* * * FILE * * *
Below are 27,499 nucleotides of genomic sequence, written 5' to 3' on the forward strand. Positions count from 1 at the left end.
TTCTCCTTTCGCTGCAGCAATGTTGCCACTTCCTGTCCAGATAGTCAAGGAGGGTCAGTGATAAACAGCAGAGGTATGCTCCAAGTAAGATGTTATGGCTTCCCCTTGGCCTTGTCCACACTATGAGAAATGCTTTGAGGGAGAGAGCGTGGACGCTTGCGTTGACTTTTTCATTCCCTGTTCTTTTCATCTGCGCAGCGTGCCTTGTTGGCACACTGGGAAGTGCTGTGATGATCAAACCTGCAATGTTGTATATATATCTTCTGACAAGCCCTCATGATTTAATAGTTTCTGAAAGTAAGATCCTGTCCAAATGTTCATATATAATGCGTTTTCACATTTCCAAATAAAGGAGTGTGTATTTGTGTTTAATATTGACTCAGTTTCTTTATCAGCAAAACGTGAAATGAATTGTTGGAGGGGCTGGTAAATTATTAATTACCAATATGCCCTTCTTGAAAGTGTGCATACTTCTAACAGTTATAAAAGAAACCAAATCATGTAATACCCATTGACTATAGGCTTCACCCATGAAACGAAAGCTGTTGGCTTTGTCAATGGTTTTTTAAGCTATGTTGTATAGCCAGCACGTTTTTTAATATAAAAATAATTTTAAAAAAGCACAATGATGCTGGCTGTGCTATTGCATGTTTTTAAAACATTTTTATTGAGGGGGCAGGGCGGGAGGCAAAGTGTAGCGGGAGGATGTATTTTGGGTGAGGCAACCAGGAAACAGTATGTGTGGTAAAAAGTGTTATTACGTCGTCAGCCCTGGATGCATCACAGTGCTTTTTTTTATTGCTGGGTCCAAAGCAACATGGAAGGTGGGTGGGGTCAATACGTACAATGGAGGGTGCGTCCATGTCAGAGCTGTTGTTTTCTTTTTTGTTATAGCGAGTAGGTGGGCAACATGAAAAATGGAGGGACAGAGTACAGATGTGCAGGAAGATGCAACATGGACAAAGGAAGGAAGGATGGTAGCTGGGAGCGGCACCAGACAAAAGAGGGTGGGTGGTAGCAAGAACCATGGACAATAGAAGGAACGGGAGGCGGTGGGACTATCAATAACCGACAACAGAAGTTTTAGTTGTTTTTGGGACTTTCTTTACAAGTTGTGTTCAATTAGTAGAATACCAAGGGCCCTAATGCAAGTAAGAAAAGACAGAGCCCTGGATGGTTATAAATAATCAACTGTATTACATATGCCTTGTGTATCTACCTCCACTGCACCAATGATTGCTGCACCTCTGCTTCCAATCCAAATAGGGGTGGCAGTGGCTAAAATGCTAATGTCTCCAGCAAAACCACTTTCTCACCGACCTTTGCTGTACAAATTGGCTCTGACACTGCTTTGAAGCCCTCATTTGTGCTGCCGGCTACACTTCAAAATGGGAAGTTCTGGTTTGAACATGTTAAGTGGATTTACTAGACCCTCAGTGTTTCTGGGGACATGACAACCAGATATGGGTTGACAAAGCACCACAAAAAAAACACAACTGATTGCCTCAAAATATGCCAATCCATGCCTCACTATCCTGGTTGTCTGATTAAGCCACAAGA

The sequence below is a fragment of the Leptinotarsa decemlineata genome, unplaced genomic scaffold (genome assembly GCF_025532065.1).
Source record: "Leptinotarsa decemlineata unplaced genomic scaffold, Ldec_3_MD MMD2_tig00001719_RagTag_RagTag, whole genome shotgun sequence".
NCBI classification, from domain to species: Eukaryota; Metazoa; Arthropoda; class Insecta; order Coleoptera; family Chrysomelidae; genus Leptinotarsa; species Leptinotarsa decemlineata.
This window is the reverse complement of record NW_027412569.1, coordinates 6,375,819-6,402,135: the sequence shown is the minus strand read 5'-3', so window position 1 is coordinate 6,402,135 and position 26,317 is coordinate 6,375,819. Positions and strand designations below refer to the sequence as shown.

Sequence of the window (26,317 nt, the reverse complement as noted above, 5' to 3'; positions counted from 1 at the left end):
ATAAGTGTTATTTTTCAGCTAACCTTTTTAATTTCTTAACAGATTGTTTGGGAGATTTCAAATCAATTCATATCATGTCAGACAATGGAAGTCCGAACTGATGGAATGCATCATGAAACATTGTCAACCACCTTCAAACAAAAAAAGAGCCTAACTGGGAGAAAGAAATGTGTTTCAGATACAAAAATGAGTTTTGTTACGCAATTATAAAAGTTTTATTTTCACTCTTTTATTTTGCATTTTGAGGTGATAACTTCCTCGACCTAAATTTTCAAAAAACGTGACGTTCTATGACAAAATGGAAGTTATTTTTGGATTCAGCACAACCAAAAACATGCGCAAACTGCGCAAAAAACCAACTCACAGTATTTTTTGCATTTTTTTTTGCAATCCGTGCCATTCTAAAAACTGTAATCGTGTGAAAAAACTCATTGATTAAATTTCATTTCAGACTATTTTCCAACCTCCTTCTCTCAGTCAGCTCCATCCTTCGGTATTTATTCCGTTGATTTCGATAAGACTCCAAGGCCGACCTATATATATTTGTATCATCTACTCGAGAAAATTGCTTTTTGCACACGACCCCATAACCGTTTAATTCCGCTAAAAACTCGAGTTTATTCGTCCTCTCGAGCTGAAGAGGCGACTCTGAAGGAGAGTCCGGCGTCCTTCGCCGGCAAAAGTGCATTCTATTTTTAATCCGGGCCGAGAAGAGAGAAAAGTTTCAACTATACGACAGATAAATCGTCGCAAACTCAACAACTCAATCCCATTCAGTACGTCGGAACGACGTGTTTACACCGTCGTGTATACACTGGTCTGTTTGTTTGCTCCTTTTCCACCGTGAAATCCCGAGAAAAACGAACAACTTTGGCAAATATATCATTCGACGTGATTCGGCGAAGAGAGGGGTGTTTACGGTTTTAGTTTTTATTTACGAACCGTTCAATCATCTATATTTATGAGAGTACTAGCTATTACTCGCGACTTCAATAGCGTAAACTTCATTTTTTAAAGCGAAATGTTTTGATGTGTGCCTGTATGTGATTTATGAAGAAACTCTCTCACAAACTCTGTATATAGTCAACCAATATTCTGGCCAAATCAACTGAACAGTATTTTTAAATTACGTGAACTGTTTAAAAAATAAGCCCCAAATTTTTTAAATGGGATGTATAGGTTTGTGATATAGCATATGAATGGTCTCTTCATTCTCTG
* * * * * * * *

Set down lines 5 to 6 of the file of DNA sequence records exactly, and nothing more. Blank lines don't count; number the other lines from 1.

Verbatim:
NCBI classification, from domain to species: Eukaryota; Metazoa; Arthropoda; class Insecta; order Coleoptera; family Chrysomelidae; genus Leptinotarsa; species Leptinotarsa decemlineata.
This window is the reverse complement of record NW_027412569.1, coordinates 6,375,819-6,402,135: the sequence shown is the minus strand read 5'-3', so window position 1 is coordinate 6,402,135 and position 26,317 is coordinate 6,375,819. Positions and strand designations below refer to the sequence as shown.